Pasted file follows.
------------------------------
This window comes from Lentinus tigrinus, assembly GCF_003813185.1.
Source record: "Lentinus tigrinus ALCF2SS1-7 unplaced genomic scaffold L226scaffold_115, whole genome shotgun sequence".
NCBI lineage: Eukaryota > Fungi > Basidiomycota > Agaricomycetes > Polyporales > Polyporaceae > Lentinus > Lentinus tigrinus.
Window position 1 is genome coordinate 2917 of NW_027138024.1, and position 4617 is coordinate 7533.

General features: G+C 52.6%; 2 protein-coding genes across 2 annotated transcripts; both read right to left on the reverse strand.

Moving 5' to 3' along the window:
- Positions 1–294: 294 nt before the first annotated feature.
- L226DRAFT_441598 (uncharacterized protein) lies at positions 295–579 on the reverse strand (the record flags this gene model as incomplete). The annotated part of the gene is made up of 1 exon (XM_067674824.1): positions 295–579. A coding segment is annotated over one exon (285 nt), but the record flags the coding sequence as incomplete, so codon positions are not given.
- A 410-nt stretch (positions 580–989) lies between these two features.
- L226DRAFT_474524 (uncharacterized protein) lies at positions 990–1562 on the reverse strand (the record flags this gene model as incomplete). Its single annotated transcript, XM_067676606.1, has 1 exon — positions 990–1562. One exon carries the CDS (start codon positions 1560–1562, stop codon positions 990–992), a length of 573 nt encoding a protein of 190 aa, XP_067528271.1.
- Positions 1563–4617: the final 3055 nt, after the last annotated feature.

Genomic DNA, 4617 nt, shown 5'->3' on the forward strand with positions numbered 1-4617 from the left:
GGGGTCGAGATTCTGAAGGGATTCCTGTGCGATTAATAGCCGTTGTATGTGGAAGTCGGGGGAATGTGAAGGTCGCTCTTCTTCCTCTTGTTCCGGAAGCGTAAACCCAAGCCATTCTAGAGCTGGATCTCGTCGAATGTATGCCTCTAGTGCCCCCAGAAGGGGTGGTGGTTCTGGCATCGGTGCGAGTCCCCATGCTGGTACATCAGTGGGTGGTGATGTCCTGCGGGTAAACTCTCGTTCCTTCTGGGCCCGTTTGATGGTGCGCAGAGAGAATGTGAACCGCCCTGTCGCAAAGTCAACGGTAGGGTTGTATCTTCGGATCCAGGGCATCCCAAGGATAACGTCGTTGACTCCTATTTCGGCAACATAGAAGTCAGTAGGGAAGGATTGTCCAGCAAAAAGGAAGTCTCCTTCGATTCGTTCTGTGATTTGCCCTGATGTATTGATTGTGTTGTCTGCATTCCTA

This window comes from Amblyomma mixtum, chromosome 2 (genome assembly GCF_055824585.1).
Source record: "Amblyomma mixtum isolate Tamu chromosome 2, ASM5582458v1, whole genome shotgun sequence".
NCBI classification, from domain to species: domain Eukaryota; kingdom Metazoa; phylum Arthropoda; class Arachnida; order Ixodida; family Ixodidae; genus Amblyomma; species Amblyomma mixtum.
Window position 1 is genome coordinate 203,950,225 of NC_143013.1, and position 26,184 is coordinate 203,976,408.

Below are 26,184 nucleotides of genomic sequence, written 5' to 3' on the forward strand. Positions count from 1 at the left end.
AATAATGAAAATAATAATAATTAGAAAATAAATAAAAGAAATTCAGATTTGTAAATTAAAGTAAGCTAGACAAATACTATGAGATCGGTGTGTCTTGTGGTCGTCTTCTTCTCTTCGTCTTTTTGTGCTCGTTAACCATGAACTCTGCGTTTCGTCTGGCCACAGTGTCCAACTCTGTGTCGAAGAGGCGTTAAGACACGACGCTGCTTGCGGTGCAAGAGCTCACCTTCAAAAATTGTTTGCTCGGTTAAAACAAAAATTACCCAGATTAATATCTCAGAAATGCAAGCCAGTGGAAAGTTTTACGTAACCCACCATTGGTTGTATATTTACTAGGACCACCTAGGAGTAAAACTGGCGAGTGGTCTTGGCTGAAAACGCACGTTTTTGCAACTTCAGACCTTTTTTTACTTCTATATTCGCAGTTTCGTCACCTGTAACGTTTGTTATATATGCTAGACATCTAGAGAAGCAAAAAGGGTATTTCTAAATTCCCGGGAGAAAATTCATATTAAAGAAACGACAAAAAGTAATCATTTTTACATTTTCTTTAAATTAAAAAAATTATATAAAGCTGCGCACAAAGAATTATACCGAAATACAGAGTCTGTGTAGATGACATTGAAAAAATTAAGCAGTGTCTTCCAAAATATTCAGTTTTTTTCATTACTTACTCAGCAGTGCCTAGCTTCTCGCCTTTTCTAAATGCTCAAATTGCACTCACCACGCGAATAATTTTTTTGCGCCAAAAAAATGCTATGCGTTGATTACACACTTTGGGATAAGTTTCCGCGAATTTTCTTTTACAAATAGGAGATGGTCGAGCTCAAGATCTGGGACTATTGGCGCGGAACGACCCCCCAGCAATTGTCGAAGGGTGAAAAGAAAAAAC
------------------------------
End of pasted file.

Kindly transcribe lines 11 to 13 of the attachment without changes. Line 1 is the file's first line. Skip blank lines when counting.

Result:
- Positions 1563–4617: the final 3055 nt, after the last annotated feature.

Genomic DNA, 4617 nt, shown 5'->3' on the forward strand with positions numbered 1-4617 from the left:
GGGGTCGAGATTCTGAAGGGATTCCTGTGCGATTAATAGCCGTTGTATGTGGAAGTCGGGGGAATGTGAAGGTCGCTCTTCTTCCTCTTGTTCCGGAAGCGTAAACCCAAGCCATTCTAGAGCTGGATCTCGTCGAATGTATGCCTCTAGTGCCCCCAGAAGGGGTGGTGGTTCTGGCATCGGTGCGAGTCCCCATGCTGGTACATCAGTGGGTGGTGATGTCCTGCGGGTAAACTCTCGTTCCTTCTGGGCCCGTTTGATGGTGCGCAGAGAGAATGTGAACCGCCCTGTCGCAAAGTCAACGGTAGGGTTGTATCTTCGGATCCAGGGCATCCCAAGGATAACGTCGTTGACTCCTATTTCGGCAACATAGAAGTCAGTAGGGAAGGATTGTCCAGCAAAAAGGAAGTCTCCTTCGATTCGTTCTGTGATTTGCCCTGATGTATTGATTGTGTTGTCTGCATTCCTA